This is the first year that we stayed in New Orleans for Christmas. We tried to do some fun activities that happen only during the holiday. Mostly we ate out.
This is what I think I know… The bon fires go on for 3 miles. They need a permit and have a maximum height of 15 feet. They all start at 7 pm on Christmas Eve, wind permitting. This is a tradition going back a 100 years or more. The reasons vary, and my favorite version is that the bon fires light the way for Santa Claus.
Saint James Parish is about 30 minutes west of New Orleans. It took well over an hour to get to the river on Christmas Eve. We went to Paulina to see the beginning of the bon fires, then we drove through Lutcher and Gramercy.
It’s dark, so you can only see the structures in front of you.
The arrow is pointing down river. All of the lights on the levee are bon fires.
This is a close up.
Now you can listen to it. Most structures are full of fire crackers, and people shoot off BIG fireworks. I took these photos with my phone…
It is pretty scary being black in America. I only know this through the news and hearing my friends talk. I have never had to have the discussion with my children about what to do if they are stopped by the police. I haven’t had to explain to them that they SHOULD NOT RUN through our neighborhood and to NEVER wear a hoodie.
I am near the top of the entitled group. I would be at the top if I were male. Part of being entitled is not having to think about entitlement. I was never afraid to be stopped by the police. In the handful of times I have been stopped, “I am sorry officer. Did I do something wrong?” was enough to never get out of the car and never get a ticket.
You might wonder why I painted Don’t Shoot. I relate to being a woman who is unsafe. I know what it is like to be afraid. I see black women on the news crying because they are so scared of being pulled over
and I feel sad and angry.
I want racism and misogyny to disappear.
It made me feel better to paint about the problem the same way it made me feel better to participate in the Women’s March on Washington. What can we do besides stand together. Together we are stronger.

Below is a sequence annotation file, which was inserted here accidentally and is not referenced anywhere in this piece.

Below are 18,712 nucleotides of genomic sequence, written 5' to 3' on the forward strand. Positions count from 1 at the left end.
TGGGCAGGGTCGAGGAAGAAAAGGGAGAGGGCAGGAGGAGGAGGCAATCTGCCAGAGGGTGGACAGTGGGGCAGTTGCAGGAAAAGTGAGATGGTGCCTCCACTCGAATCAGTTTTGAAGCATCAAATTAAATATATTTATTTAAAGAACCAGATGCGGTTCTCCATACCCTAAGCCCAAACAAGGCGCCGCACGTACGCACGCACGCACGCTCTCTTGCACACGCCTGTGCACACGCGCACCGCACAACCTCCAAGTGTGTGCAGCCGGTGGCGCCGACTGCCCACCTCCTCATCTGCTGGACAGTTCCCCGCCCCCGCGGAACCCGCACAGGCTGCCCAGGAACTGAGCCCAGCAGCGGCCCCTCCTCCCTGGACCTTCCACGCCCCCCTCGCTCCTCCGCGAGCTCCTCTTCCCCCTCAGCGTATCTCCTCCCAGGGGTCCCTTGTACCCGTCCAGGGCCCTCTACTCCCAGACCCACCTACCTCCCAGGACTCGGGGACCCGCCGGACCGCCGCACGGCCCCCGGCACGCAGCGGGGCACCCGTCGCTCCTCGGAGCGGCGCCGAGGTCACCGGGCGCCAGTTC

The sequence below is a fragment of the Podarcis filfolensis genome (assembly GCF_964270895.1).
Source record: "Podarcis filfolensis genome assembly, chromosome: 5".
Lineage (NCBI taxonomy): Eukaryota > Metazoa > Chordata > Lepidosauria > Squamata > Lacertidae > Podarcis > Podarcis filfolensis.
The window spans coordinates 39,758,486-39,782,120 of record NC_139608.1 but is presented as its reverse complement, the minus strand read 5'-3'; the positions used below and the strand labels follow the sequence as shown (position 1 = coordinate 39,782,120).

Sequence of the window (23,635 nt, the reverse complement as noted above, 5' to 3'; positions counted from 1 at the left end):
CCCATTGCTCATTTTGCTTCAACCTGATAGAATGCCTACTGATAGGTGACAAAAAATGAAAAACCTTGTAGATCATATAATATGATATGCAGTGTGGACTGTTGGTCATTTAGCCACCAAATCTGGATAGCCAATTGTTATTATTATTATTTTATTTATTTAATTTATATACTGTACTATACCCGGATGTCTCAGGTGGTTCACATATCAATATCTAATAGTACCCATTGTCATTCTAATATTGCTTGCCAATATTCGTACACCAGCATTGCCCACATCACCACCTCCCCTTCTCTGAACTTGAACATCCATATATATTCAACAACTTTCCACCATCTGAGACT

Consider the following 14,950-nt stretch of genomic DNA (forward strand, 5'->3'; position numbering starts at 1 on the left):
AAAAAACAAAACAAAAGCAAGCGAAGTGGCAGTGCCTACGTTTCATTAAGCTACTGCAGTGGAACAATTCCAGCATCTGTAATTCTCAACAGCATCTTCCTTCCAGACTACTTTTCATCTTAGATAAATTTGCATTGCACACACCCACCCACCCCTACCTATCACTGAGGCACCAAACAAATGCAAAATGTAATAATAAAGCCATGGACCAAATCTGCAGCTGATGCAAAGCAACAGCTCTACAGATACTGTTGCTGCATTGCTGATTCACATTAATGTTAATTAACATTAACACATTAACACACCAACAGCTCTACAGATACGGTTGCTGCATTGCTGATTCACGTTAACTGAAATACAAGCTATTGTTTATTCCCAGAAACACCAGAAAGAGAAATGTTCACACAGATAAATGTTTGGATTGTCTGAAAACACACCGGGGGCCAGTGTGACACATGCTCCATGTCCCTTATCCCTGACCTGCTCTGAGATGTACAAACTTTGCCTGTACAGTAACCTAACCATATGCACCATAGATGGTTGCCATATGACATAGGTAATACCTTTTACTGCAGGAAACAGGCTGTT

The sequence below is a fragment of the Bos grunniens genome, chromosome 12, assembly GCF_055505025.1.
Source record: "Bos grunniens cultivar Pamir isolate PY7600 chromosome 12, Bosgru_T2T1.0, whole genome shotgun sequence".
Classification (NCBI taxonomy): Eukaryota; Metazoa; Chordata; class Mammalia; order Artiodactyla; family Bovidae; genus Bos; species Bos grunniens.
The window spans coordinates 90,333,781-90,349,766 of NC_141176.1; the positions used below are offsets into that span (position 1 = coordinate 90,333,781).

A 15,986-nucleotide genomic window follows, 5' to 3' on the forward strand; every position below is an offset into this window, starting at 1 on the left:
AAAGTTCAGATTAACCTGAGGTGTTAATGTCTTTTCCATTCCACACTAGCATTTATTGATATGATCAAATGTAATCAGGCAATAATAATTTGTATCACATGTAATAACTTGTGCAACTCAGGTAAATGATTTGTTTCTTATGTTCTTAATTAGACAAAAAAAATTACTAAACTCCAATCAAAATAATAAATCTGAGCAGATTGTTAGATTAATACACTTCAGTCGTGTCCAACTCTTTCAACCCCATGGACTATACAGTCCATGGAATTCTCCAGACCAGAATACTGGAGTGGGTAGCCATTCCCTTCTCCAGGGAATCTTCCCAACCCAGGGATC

The background is red for her anger/ grey for her measured non-response. I gave her a short haircut and urban colors to epitomize her strength. She looks small and powerful. I also opted against long lashes. I didn’t want her to need any of the feminine trappings. She is woman enough as is.
Here is page 4. Tia is Spanish for aunt. Maybe it is her first name, too? Tia is the baby’s aunt. That’s what I know for sure.
I think baby takes after momma in coloring, but I see Tia in her face.
Tia is listening to music in the kitchen. I did want to make sure Tia wasn’t dancing with the mop or ironing. Even though those stereotypes are etched in my brain, I am trying to break free. She just stopped by the kitchen for a cup of coffee. Probably one of the men took care of that other stuff.
I put in my favorite laminate table from the 1950’s. Baby is too short to see the top of the table, so I put the table top design that I wanted to paint on the cup. You can see the same magnolia bead tree from the garden out the window.
The New Orleans things on this page are only the bead tree and music. The window and the paint color are also typical New Orleans.
I try to keep the family to a moderate income. That’s why the table is her grandma’s and her headphones have a cord.
The painting part is straight forward. When the picture needs some very small details, I use a paint pen or intense pencils. Often I go over this with a brush. I liked the tree better when it was bright green, but I thought there needed to be glass in the window. I mixed a half drop of Golden Titanium White into some matte varnish. I painted the window panes 2 or 3 times with this mixture. I think it looks a little wavy like old glass.
Here we are… President Obama’s last day as president. It does feel momentous.
I am writing here today to share page 3 of the book I am illustrating. If I seem cryptic about the book, it is because it is mostly top secret. So far, we have Baby, Momma, and Pop. I will be starting Tía soon.
I relaxed slightly while painting Pop. I am about as nervous as if I was creating a commissioned painting now.
Pop is watching a New Orleans Pelicans game. I wanted to give him cigarettes or a beer, but this is a children’s book.
Framed on the wall is Gator Girl’s painting of Swamp Girl. Swamp Girl is also the first page in the book Maggie Pokorn and I are co-writing.
Next to Swamp Girl are Silent Chimes, by the local artist Kat Ryalls. I received, by request, Silent Chimes for Christmas. They look amazing on my bedroom wall. I don’t do them justice here.
This house looks so much like my house.
Stay tuned. There are 19 pages. Pretty soon I imagine my non-painting life will slow down enough to paint maybe 3 pages a month.
I wanted a garden like this. It seems like you need a lot of money in the city to buy a house with a big garden area. I fudged on this because this is a family with an average income.
Here is a photo of momma in progress.
I didn’t mess around too much with the composition this time. The neckline of her shirt was an accident. I wanted to tell myself when I came back to paint that I wanted the neckline smaller, so I used a paint pen to mark the new neckline. It reminded me of a burnout shirt, so I left it.